Doe v. Superior Court was a case before the Alaska Supreme Court in 1986 concerning open records and the deliberative process exemption.
This case established a number of key precedents for Alaskan law:
1.) This case established the deliberative process exemption and executive privilege as implicit in the Alaskan constitution based on the separation of powers.
2.) This case also established that by exercising one's right to petition the government, an individual forgoes any right to privacy with regard to that position.
- In 1981, the office of the governor began compiling a file on Dr. Carolyn Brown, a potential appointee to the state medical board. Brown was eventually appointed to the board. The governor signed a letter appointing her, but did not mail it, and had his press secretaryy announce her appointment.
- The non-profit, Alaska Right-to-Life, Inc., immediatly began to criticize the appointment and the governors office because of Brown's history as an abortion provider, and her alleged brutal practices within that profession. The governor's office was inundated with complaints.
- The governor immediately revoked the appointment, claiming that he had not approved the appointment when the announcement came to the press and that he had instead chosen to select someone recommended by the State Medical Board.
- Borwn and other doctors highlighted by Alaska Right-to-Life, Inc.'s publications sued for defamation of character.
- During the case, Brown attempted to gain access to the file the Governor's office had created in order to consider her appointment. The file included not only a great deal of intra-office memoranda but also letters from a number of citizens to the governor which either advocated or criticized the appointment of Brown.
- The court, in response to Browns request, ordered the entire file, including the letters to be released in their entirety after an in camera review of the documents. However, the court stipulated that names and personal identifiers should be removed.
- In 1985, Moffatt, an associate of Browns who filed suit with brown, requested that all of the letters be released in their entirety.
- John Doe, an individual who had submitted one of the letters in question, filed a lawsuit seeking to prevent the release of the names on behalf of himself and all others affected by the release. Doe, along with the Governor and Alaska Right-to-Life, Inc., argue that the release of the documents violates privacy protections within the Alaska Public Records Act and the state Constitution as well as the doctrine of executive privilege.
- The Supreme Court accepted the case to determine whether the governor's file is subject to the trial courts order to produce it.
Ruling of the court
The Supreme court delivered a split decision ordering the letters released and the remaining documents potentially exempt based on in camera review.
The Supreme Court first determined that the material was absolutely relevant to the case at hand, as it provided a link between the publications of Alaska Right-to-Life, Inc. and the governor's decision to remove the appointment. However, the court determined that relevancy alone did not function as an adquate reason for disclosure.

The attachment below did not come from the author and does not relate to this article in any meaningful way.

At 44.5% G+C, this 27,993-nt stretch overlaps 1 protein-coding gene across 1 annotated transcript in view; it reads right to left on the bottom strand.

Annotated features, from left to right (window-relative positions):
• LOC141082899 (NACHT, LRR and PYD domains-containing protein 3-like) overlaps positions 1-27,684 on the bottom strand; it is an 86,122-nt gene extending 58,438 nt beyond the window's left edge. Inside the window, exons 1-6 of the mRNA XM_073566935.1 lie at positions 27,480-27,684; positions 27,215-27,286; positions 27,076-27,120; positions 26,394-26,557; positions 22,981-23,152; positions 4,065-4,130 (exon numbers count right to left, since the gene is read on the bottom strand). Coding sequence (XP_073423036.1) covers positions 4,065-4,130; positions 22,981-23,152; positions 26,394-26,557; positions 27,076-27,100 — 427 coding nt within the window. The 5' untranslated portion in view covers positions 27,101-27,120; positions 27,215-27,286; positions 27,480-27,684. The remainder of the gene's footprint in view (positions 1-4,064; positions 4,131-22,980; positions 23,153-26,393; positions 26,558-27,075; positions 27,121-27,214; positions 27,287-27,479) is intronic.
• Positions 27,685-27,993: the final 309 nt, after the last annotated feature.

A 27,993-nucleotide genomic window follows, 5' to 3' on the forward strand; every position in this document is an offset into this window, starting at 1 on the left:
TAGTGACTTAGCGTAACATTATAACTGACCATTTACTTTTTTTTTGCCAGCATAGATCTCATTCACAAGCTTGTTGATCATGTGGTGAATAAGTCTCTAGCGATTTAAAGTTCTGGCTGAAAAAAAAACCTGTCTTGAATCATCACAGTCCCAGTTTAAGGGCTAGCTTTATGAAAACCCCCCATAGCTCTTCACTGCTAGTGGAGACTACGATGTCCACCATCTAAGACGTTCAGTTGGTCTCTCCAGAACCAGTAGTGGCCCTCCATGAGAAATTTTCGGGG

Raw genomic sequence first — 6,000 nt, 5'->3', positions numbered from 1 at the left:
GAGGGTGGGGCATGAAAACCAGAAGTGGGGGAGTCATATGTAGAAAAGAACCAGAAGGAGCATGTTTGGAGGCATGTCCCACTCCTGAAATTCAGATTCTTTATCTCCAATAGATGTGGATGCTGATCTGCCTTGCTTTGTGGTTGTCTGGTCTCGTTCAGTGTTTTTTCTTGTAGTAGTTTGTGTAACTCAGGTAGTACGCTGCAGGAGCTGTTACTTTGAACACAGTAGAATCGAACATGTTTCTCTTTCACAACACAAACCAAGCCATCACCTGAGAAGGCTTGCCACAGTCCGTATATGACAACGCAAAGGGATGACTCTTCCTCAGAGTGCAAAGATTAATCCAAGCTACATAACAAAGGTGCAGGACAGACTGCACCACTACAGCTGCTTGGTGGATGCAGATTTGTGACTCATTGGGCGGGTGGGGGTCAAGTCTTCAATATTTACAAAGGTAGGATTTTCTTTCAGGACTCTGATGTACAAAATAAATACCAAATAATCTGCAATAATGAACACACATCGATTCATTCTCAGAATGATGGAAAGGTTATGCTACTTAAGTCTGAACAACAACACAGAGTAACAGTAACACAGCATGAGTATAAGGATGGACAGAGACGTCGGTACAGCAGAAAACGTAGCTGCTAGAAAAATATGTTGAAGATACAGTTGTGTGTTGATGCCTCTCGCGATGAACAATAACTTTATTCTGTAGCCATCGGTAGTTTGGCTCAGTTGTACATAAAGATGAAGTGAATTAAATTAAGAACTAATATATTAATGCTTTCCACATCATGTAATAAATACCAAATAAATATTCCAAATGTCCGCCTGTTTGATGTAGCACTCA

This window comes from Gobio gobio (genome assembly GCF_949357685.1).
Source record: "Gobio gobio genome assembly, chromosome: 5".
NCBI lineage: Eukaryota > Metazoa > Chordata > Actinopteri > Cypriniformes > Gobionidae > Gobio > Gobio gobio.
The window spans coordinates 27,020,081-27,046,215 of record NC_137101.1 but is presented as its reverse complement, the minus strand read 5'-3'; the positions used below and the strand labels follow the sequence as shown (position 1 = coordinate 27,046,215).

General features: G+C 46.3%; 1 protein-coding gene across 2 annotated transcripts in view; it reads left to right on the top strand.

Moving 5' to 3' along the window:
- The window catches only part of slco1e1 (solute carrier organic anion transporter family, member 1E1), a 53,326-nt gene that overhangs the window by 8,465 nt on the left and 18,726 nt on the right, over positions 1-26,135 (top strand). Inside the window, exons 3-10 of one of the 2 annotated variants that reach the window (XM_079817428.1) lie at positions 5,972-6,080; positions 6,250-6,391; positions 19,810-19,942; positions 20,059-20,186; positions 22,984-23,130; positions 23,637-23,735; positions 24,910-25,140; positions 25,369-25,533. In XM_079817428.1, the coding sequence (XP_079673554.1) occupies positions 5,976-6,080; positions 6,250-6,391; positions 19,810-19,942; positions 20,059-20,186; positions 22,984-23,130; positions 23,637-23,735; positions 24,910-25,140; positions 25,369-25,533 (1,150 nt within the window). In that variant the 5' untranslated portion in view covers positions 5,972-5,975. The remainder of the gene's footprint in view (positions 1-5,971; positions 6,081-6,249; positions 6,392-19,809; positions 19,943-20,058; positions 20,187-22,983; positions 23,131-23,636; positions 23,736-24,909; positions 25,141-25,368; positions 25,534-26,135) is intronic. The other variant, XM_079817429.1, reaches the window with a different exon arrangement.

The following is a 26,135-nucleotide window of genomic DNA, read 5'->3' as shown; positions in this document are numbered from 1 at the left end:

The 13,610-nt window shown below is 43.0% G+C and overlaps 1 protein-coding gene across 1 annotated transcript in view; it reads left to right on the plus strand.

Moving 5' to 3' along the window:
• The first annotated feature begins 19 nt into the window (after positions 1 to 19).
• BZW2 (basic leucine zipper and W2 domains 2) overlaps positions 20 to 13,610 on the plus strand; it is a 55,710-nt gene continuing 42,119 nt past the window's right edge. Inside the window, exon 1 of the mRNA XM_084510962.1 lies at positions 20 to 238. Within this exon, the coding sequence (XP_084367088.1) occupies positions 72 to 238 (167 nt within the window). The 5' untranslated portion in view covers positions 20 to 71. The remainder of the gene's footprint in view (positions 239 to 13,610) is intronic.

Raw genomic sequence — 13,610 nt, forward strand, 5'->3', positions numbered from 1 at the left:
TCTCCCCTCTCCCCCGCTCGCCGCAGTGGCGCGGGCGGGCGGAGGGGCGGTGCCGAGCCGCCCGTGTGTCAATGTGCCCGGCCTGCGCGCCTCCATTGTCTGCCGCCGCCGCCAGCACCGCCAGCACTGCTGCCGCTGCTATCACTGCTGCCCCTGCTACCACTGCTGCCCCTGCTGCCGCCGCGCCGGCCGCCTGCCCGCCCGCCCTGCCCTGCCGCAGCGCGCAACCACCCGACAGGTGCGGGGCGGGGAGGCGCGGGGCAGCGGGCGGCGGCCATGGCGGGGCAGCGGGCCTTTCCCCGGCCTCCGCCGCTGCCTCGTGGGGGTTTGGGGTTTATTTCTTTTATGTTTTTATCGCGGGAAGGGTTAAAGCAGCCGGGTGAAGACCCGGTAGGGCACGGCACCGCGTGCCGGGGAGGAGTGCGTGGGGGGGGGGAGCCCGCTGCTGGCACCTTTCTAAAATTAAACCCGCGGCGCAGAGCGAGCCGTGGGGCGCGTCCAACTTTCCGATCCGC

Deliberative process exemption and executive privilege
The court went on to consider the argument that all of the documents fell under the executive privilege exemption, implicit in Alaska's constitution. While the Alaskan Supreme Court had not ruled on this privilege, it cited a number of other state courts who had established the privilege, including the Maryland Court of Appeals (Hamilton v. Verdow), the New Jersey Supreme Court (Nero v. Hyland), and the New Mexico Supreme Court (State, ex rel. Attorney General v. First Judicial District Court). The court found that these and other cases, "consistently hold that the privilege is only a qualified one, is applicable to internal advice, opinions and recommendations, and is intended to protect the deliberative and mental processes of decision-makers". The court determined that these criteria applied to only the solicited inter-office communications and not the unsolicited letters from concerned citizens as the privilege is only designed to protect communication within the office of the governor. The court thus ruled that the interoffice memoranda within the document could be exempt from requests based on the deliberative process exemption found within the executive privilege that the court established for Alaska in this case. The court however remanded the decision as to which specific documents were to be exempted to the trial court, ordering an in camera review of the documents to determine if they contained deliberative content such as opinions or advice.
The letters to the governor
The court ruled that the letters and the accompanying names were to be released. It felt that the act of submitting a letter to the governor was in itself a public act, thus waving any right to privacy or secrecy. The court also determined that the Alaska constitution, like the federal constitution, could not be construed so as to grant immunity to all petitioners. The court argued that the statement, "Every person may freely speak, write, and publish on all subjects, being responsible for the abuse of that right" which protects the right to petition in the Alaskan constitution also asserts that those who petition must be subject to the consequences of those petitions. Thus the court ordered the release of the letters written to the governor complete with the names of the letter writers.
- ↑ 1.0 1.1 1.2 Ruling of the Court